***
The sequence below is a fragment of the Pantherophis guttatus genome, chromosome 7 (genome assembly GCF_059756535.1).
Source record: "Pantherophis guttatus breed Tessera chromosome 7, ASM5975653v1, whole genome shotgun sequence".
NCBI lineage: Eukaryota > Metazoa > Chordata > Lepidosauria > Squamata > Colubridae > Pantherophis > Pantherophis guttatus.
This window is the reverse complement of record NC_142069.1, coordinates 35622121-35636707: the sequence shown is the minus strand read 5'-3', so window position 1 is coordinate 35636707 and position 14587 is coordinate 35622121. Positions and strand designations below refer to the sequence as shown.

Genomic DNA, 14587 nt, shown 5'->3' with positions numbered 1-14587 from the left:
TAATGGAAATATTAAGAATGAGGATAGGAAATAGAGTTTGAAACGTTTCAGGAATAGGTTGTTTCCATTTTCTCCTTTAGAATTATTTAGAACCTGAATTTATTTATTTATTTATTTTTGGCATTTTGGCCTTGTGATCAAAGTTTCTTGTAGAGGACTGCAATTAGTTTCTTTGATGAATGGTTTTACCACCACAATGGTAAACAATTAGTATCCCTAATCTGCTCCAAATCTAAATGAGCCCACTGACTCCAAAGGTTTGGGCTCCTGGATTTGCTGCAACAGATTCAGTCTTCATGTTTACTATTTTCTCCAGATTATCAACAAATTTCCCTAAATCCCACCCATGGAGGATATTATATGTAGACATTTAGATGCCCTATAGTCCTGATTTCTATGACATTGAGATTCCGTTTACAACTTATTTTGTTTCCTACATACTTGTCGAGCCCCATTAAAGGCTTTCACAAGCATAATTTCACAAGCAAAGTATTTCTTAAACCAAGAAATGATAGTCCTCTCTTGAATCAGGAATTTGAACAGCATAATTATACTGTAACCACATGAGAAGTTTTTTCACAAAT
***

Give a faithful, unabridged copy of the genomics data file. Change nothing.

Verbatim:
The sequence below is a fragment of the Pantherophis guttatus genome, chromosome 7 (genome assembly GCF_059756535.1).
Source record: "Pantherophis guttatus breed Tessera chromosome 7, ASM5975653v1, whole genome shotgun sequence".
NCBI lineage: Eukaryota > Metazoa > Chordata > Lepidosauria > Squamata > Colubridae > Pantherophis > Pantherophis guttatus.
This window is the reverse complement of record NC_142069.1, coordinates 35622121-35636707: the sequence shown is the minus strand read 5'-3', so window position 1 is coordinate 35636707 and position 14587 is coordinate 35622121. Positions and strand designations below refer to the sequence as shown.

Genomic DNA, 14587 nt, shown 5'->3' with positions numbered 1-14587 from the left:
TAATGGAAATATTAAGAATGAGGATAGGAAATAGAGTTTGAAACGTTTCAGGAATAGGTTGTTTCCATTTTCTCCTTTAGAATTATTTAGAACCTGAATTTATTTATTTATTTATTTTTGGCATTTTGGCCTTGTGATCAAAGTTTCTTGTAGAGGACTGCAATTAGTTTCTTTGATGAATGGTTTTACCACCACAATGGTAAACAATTAGTATCCCTAATCTGCTCCAAATCTAAATGAGCCCACTGACTCCAAAGGTTTGGGCTCCTGGATTTGCTGCAACAGATTCAGTCTTCATGTTTACTATTTTCTCCAGATTATCAACAAATTTCCCTAAATCCCACCCATGGAGGATATTATATGTAGACATTTAGATGCCCTATAGTCCTGATTTCTATGACATTGAGATTCCGTTTACAACTTATTTTGTTTCCTACATACTTGTCGAGCCCCATTAAAGGCTTTCACAAGCATAATTTCACAAGCAAAGTATTTCTTAAACCAAGAAATGATAGTCCTCTCTTGAATCAGGAATTTGAACAGCATAATTATACTGTAACCACATGAGAAGTTTTTTCACAAAT